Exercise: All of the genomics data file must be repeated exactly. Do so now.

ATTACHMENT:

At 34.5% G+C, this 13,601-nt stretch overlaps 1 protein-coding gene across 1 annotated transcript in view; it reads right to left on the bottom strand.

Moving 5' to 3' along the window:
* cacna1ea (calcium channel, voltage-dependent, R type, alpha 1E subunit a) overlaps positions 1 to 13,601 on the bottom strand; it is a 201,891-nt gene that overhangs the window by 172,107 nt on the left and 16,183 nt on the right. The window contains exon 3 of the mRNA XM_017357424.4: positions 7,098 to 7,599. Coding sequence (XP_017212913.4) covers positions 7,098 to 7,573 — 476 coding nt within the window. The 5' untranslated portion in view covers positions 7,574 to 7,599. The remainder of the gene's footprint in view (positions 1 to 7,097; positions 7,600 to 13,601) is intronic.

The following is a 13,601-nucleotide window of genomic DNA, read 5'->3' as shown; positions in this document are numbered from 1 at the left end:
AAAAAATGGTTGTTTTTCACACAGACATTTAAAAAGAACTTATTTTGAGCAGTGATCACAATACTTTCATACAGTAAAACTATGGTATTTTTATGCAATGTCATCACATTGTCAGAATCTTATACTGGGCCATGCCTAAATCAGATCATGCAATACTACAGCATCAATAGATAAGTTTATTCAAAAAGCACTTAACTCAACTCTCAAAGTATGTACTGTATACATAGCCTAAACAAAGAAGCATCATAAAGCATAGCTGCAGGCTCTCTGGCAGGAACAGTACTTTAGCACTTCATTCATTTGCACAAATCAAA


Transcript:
At 34.5% G+C, this 13,601-nt stretch overlaps 1 protein-coding gene across 1 annotated transcript in view; it reads right to left on the bottom strand.

Moving 5' to 3' along the window:
* cacna1ea (calcium channel, voltage-dependent, R type, alpha 1E subunit a) overlaps positions 1 to 13,601 on the bottom strand; it is a 201,891-nt gene that overhangs the window by 172,107 nt on the left and 16,183 nt on the right. The window contains exon 3 of the mRNA XM_017357424.4: positions 7,098 to 7,599. Coding sequence (XP_017212913.4) covers positions 7,098 to 7,573 — 476 coding nt within the window. The 5' untranslated portion in view covers positions 7,574 to 7,599. The remainder of the gene's footprint in view (positions 1 to 7,097; positions 7,600 to 13,601) is intronic.

The following is a 13,601-nucleotide window of genomic DNA, read 5'->3' as shown; positions in this document are numbered from 1 at the left end:
AAAAAATGGTTGTTTTTCACACAGACATTTAAAAAGAACTTATTTTGAGCAGTGATCACAATACTTTCATACAGTAAAACTATGGTATTTTTATGCAATGTCATCACATTGTCAGAATCTTATACTGGGCCATGCCTAAATCAGATCATGCAATACTACAGCATCAATAGATAAGTTTATTCAAAAAGCACTTAACTCAACTCTCAAAGTATGTACTGTATACATAGCCTAAACAAAGAAGCATCATAAAGCATAGCTGCAGGCTCTCTGGCAGGAACAGTACTTTAGCACTTCATTCATTTGCACAAATCAAA